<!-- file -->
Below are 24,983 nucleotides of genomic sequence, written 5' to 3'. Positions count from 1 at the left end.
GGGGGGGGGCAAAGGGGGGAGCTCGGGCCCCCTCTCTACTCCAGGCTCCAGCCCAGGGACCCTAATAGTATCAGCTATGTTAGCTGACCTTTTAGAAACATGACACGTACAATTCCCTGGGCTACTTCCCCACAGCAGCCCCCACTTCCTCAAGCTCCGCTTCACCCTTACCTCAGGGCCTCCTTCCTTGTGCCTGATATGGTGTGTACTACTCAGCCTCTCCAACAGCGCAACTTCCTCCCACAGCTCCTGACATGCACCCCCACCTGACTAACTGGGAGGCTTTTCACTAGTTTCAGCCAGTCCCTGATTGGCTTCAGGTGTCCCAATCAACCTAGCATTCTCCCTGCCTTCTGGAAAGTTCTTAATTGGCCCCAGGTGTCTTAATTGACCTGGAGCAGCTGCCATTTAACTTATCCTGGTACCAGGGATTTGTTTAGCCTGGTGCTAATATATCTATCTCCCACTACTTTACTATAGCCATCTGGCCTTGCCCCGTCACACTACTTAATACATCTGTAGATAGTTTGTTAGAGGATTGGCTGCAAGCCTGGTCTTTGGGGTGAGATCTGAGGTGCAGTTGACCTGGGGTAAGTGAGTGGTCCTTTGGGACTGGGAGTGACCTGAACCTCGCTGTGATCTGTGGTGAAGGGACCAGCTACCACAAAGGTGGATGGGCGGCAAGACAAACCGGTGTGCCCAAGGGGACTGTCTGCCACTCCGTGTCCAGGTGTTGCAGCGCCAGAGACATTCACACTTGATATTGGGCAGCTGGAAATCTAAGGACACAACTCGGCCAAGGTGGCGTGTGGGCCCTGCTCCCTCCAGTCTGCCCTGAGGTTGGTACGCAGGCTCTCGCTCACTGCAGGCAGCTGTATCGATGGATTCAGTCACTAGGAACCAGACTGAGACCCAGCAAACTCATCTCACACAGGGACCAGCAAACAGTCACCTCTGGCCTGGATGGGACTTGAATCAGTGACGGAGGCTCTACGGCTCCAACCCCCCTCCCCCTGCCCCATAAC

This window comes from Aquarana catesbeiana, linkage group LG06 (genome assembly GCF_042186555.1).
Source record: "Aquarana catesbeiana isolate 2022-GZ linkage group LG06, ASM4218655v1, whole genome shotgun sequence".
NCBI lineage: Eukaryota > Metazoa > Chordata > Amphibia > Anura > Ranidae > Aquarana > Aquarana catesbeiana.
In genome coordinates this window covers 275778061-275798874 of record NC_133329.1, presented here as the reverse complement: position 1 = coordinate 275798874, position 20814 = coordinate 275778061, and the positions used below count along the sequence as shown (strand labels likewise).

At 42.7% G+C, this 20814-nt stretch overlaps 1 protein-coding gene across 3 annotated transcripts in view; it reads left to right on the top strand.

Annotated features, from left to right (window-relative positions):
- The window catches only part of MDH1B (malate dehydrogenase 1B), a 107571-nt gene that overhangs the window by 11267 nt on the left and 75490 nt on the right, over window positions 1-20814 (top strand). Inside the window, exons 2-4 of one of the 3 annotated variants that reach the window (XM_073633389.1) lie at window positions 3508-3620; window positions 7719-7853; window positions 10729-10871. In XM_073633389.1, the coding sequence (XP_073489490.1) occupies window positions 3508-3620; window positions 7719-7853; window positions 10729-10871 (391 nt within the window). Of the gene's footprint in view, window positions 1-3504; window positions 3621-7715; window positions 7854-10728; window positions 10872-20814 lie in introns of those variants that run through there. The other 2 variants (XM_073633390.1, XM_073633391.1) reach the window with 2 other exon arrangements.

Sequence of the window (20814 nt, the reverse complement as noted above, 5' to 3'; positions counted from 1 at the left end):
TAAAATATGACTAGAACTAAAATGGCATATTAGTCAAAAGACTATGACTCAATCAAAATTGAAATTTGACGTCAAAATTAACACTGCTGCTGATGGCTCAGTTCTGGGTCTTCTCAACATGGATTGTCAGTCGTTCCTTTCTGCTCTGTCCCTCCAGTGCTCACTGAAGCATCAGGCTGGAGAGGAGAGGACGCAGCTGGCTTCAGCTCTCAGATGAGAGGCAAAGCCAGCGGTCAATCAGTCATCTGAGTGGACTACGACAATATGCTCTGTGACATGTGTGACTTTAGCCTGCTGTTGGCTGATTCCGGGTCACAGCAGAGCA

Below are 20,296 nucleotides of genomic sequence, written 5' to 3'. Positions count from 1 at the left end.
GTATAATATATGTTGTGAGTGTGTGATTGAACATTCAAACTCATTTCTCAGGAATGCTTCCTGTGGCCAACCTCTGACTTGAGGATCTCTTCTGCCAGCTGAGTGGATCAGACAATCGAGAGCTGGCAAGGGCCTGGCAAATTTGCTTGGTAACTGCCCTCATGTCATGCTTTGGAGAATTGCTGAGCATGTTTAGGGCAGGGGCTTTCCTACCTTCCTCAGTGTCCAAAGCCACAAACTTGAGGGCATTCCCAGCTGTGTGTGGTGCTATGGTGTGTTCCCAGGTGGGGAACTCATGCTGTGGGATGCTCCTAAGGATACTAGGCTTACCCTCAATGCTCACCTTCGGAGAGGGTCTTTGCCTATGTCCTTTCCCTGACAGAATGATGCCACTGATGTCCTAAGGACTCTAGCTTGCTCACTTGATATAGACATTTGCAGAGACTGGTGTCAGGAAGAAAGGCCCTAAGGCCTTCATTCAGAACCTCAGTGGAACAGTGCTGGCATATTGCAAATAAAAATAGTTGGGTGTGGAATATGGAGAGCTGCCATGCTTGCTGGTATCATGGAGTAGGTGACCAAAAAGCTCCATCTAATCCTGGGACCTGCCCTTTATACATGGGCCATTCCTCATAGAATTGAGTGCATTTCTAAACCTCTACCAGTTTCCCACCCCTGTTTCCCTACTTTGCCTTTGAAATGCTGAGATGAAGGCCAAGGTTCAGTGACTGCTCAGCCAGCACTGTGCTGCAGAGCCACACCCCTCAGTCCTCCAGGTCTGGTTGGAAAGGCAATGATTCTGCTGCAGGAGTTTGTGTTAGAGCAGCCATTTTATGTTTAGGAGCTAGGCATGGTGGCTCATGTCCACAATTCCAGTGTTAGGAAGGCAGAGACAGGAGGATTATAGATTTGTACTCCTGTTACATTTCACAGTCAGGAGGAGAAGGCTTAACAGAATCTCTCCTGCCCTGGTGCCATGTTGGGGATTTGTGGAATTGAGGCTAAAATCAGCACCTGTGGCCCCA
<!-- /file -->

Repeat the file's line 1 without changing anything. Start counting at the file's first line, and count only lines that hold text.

Below are 24,983 nucleotides of genomic sequence, written 5' to 3'. Positions count from 1 at the left end.